The Faculty of Arts and Design recently hosted one of its Executive Dean’s Dialogue on MS Teams, titled: Sculpture in a Digital Age.
The Executive Dean’s dialogues were initiated by the former Executive Dean of the Faculty of Arts and Design, Dr Rene Smith in 2015. This particular dialogue was facilitated by the Durban University of Technology’s Dr Dianna Lynne Moodley. The speakers were Ruzy Rusike, a curator and social activist, Dr Jonathan Okewu, an academic at the department of Visual and Creative Arts at the Federal University of Lafla in Nigeria and Jessica Bothma, South African and Durban based sculpture and a poet.
“This is the first dialogue series in 2021 and focuses on Sculpture in a Digital Age which I think is an exciting topic. The purpose of this series is to stimulate the dialogue about things that are related to the humanities, education and our changing world and especially relation to South Africa,” said DUT’s Prof Brian Pearce, Interim Executive Dean of the Faculty of Arts and Design.
The exhibition was conceptualised to be physical at the Grahamstown Festival but because of COVID-19 it moved to online.
Explaining in depth about Azibuyele Emasisweni (Return to the source) Exhibition was Ruzy Rusike.
“We allowed for everyone to have a bone and get the feel of it, while understanding as to what the bones means to Pitika Ntuli and the spirit of the bone as well as its texture. As a curator I tried to make sure that the content was easily accessible, that is why we activated it on our Facebook, Instagram, and WhatsApp,” said Rusike.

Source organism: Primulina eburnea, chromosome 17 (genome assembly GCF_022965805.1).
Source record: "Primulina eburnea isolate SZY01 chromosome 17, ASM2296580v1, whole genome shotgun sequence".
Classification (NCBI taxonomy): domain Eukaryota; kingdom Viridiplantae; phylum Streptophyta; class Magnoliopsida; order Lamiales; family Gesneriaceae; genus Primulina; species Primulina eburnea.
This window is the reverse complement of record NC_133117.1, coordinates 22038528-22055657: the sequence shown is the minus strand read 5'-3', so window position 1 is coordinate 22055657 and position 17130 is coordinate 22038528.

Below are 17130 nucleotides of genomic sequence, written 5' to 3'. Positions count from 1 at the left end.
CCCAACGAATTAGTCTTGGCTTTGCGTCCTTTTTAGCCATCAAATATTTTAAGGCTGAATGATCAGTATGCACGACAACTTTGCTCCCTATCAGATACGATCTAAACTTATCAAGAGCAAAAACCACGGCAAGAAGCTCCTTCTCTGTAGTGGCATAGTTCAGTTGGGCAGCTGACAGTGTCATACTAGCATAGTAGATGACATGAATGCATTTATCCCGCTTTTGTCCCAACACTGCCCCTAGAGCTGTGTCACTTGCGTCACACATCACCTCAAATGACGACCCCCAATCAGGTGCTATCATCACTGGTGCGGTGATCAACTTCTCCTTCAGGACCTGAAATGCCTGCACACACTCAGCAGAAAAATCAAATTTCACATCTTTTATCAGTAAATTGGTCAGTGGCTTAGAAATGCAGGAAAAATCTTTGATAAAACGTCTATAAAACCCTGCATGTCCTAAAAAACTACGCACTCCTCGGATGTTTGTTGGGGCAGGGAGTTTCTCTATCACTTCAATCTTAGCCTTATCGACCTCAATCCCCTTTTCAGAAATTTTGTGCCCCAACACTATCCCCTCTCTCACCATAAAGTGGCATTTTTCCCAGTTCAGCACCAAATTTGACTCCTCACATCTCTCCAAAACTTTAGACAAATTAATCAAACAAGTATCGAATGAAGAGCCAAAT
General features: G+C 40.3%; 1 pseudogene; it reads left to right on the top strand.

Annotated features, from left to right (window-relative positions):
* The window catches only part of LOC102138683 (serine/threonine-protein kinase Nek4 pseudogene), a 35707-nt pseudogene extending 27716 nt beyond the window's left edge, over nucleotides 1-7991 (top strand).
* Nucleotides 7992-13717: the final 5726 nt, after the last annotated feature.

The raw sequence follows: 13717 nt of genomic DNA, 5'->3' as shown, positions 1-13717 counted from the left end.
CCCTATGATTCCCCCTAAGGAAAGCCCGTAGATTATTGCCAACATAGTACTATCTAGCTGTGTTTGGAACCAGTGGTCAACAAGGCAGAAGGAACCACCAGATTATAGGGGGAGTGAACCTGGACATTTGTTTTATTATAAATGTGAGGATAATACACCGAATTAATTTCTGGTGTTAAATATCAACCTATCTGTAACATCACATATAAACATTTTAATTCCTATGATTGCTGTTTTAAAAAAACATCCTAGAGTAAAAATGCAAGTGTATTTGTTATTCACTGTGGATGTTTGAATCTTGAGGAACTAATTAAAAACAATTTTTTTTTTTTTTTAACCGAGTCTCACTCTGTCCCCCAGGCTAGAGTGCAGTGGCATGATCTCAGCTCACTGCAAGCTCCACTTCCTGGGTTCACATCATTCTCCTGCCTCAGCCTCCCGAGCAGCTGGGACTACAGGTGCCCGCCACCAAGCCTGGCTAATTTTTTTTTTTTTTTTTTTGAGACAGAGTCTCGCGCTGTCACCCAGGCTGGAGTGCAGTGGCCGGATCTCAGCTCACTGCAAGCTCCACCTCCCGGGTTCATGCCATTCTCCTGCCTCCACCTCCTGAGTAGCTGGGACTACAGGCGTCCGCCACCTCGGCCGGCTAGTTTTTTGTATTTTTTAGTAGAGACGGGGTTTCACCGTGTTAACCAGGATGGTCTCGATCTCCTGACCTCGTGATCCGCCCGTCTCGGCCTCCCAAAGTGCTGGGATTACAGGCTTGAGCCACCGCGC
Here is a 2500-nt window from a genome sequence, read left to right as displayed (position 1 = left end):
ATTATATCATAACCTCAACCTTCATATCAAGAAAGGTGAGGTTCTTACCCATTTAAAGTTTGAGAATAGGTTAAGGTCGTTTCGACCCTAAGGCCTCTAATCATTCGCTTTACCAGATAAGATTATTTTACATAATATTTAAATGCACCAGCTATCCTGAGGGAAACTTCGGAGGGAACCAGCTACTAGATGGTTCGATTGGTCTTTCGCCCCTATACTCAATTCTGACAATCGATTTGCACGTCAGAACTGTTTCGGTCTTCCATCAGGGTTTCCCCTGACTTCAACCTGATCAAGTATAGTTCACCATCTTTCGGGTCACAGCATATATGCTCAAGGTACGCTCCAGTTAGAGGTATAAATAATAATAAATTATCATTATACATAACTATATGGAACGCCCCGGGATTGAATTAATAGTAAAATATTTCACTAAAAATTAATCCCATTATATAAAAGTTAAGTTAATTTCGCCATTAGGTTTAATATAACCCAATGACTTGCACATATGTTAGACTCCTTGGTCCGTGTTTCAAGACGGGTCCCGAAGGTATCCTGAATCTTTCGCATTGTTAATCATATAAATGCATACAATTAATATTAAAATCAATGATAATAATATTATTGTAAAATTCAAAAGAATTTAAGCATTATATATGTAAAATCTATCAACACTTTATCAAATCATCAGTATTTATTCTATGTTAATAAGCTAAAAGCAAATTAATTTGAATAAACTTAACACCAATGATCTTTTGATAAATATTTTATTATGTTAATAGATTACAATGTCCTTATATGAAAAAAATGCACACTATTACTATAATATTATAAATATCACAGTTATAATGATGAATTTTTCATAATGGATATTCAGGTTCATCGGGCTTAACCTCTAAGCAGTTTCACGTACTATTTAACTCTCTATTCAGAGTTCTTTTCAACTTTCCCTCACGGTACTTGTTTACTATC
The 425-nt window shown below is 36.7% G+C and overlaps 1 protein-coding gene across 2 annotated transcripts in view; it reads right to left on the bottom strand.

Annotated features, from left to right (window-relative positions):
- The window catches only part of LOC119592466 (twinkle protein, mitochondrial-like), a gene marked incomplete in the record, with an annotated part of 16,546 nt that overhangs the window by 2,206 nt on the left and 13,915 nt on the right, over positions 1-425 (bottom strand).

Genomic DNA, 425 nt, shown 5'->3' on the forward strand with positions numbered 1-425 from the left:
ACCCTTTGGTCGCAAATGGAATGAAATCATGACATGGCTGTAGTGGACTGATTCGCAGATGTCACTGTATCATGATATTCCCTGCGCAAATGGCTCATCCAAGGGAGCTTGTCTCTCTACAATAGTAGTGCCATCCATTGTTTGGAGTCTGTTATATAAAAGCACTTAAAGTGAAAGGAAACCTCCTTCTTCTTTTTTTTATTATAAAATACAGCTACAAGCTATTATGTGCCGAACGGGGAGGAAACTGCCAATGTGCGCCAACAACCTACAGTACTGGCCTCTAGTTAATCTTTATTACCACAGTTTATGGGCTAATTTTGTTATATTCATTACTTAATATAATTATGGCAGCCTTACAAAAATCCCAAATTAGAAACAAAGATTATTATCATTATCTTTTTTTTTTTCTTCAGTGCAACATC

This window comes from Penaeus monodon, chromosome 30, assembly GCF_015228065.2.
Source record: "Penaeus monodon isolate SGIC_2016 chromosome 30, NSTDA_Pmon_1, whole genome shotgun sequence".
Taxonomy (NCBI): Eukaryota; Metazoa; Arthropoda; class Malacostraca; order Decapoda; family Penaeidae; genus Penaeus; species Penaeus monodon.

Azibuyele Emasisweni, (Return to the source) is the first solo exhibition of the renowned artist and sangoma (spiritual healer) Pitika Ntuli to compromise solely of work sculptured from bone. Pitika uses bones to ‘divine the state of the nation in a season of anomie.
“We are obviously in the digital age and artists cannot afford to stay behind. Sharing of ideas have been made possible through digitalization. I want to talk about the influence of digital age on arts production. There is a liberate attempt by artists out of the norm of making a mark for themselves, this is obviously the trend these days. The internet has simplified as officials, as artists no longer have to struggle to get featured, they only need a high-resolution camera, computer and internet connectivity to do this effectively,” said Dr Okewu.
Elaborating further on the topic, Jessica Bothma, said: “We are moving into the age of inclusivity and accessibility; the artist is not an untouchable genius that has a workspace but is not present in that workspace. Now as an artist you have all the digital resources to find information. I do not believe that anything can replace the physical experience of our work, but I do not think the digital space is trying to replace but it offers alternatives to the physical experience.”
Pictured: Faculty of Arts and Design: Interim Executive Dean, Prof Brian Pearce.